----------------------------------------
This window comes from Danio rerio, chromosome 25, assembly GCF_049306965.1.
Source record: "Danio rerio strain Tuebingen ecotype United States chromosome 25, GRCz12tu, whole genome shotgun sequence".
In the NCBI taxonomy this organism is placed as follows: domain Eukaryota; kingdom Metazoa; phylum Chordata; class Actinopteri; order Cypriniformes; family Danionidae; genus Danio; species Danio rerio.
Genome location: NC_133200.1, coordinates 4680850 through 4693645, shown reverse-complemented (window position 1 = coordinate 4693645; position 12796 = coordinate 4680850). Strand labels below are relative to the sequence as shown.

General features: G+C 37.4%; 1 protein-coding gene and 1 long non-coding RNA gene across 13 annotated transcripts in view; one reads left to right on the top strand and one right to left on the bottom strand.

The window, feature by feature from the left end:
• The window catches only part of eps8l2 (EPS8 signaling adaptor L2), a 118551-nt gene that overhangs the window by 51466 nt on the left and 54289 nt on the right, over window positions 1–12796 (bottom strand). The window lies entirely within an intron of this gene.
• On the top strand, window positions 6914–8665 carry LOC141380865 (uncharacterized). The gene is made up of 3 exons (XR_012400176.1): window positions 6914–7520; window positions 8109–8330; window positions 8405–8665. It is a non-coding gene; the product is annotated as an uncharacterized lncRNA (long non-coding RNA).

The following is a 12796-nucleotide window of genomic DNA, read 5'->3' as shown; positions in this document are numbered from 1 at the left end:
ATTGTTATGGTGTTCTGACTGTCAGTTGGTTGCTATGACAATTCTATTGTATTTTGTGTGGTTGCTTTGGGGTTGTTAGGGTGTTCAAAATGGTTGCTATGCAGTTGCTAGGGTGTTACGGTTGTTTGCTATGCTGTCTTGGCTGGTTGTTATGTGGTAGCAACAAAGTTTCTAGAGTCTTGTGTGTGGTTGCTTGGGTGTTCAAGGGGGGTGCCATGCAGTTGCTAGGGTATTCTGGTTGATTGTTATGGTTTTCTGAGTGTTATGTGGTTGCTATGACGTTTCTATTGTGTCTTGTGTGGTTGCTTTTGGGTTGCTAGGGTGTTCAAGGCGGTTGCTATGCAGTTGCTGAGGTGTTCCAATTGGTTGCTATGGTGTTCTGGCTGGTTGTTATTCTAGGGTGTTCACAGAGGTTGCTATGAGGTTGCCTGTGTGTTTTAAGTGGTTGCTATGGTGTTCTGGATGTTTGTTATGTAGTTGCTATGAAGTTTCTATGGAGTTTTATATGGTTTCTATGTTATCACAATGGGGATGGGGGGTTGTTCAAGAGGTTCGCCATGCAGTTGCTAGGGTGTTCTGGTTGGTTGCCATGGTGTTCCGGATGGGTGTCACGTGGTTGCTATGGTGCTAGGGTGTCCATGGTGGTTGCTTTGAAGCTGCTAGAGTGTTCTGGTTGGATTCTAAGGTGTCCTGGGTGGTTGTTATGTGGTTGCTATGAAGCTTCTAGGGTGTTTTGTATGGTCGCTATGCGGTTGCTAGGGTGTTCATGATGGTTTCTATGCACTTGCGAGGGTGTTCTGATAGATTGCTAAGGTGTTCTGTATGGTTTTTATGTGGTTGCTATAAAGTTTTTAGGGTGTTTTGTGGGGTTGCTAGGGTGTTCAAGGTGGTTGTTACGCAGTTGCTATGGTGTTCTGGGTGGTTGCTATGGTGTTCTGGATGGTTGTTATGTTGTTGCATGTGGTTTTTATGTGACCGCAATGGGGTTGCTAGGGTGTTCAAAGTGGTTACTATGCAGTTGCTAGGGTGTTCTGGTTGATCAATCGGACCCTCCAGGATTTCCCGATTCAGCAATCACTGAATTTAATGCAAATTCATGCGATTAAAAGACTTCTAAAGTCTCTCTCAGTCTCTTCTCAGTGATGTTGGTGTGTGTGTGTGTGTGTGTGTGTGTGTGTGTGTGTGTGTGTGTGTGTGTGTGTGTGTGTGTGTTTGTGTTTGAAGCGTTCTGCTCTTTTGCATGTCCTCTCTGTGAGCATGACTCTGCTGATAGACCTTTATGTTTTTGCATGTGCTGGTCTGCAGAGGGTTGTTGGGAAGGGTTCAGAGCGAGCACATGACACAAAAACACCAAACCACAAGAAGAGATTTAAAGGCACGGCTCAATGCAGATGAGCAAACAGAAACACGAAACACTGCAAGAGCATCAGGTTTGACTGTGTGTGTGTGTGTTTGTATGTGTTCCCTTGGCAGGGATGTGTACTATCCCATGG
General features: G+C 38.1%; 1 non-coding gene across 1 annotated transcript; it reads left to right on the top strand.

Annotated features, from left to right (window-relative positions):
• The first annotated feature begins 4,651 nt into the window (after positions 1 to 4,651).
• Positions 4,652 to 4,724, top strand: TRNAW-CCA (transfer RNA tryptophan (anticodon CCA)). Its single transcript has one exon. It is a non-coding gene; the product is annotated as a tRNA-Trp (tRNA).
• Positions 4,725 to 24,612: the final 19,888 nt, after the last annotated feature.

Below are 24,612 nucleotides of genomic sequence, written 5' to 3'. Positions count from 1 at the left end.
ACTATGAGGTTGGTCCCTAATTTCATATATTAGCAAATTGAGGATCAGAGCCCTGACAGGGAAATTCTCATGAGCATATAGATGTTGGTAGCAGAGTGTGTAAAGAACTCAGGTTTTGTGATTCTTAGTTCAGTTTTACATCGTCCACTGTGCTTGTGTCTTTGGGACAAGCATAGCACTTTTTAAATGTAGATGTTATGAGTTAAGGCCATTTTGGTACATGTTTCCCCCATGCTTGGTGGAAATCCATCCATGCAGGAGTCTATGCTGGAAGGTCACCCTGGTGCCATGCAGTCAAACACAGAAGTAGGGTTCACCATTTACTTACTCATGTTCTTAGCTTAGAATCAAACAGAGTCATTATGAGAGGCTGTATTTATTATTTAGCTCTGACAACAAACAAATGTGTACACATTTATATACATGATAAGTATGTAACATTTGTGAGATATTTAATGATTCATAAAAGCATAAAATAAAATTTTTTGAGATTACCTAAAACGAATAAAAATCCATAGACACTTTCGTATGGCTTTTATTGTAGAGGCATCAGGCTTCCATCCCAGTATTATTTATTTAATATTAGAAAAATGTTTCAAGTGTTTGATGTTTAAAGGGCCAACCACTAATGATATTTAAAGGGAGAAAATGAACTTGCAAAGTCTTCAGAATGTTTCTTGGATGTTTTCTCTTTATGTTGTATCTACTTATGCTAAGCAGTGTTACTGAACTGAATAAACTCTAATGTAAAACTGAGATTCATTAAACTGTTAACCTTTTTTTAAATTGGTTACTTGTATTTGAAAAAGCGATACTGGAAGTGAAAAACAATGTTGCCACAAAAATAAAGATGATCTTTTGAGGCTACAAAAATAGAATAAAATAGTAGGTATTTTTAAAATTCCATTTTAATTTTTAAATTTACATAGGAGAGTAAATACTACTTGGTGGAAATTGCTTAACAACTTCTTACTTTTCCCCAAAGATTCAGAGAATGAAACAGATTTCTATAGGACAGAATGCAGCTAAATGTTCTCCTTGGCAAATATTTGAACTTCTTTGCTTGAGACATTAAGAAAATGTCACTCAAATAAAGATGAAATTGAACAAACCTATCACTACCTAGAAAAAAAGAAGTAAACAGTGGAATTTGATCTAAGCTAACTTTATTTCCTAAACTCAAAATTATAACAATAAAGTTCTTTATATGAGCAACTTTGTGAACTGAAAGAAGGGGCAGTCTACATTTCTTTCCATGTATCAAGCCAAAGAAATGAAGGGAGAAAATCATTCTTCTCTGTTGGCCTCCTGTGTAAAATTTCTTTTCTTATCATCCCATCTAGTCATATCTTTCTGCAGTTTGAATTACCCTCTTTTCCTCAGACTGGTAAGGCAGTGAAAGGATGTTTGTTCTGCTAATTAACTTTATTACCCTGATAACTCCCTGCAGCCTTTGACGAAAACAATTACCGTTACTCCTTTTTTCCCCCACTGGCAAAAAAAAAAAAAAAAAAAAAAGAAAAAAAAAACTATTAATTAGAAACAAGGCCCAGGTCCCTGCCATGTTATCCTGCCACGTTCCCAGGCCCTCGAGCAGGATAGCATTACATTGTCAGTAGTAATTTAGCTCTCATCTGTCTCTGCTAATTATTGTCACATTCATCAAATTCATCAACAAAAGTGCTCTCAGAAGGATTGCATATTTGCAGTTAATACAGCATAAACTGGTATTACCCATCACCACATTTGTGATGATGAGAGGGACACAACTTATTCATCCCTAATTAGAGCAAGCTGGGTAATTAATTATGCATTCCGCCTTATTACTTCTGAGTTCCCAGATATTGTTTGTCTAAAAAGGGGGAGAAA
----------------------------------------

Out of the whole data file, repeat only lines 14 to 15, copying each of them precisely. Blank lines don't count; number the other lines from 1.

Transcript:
• Positions 4,652 to 4,724, top strand: TRNAW-CCA (transfer RNA tryptophan (anticodon CCA)). Its single transcript has one exon. It is a non-coding gene; the product is annotated as a tRNA-Trp (tRNA).
• Positions 4,725 to 24,612: the final 19,888 nt, after the last annotated feature.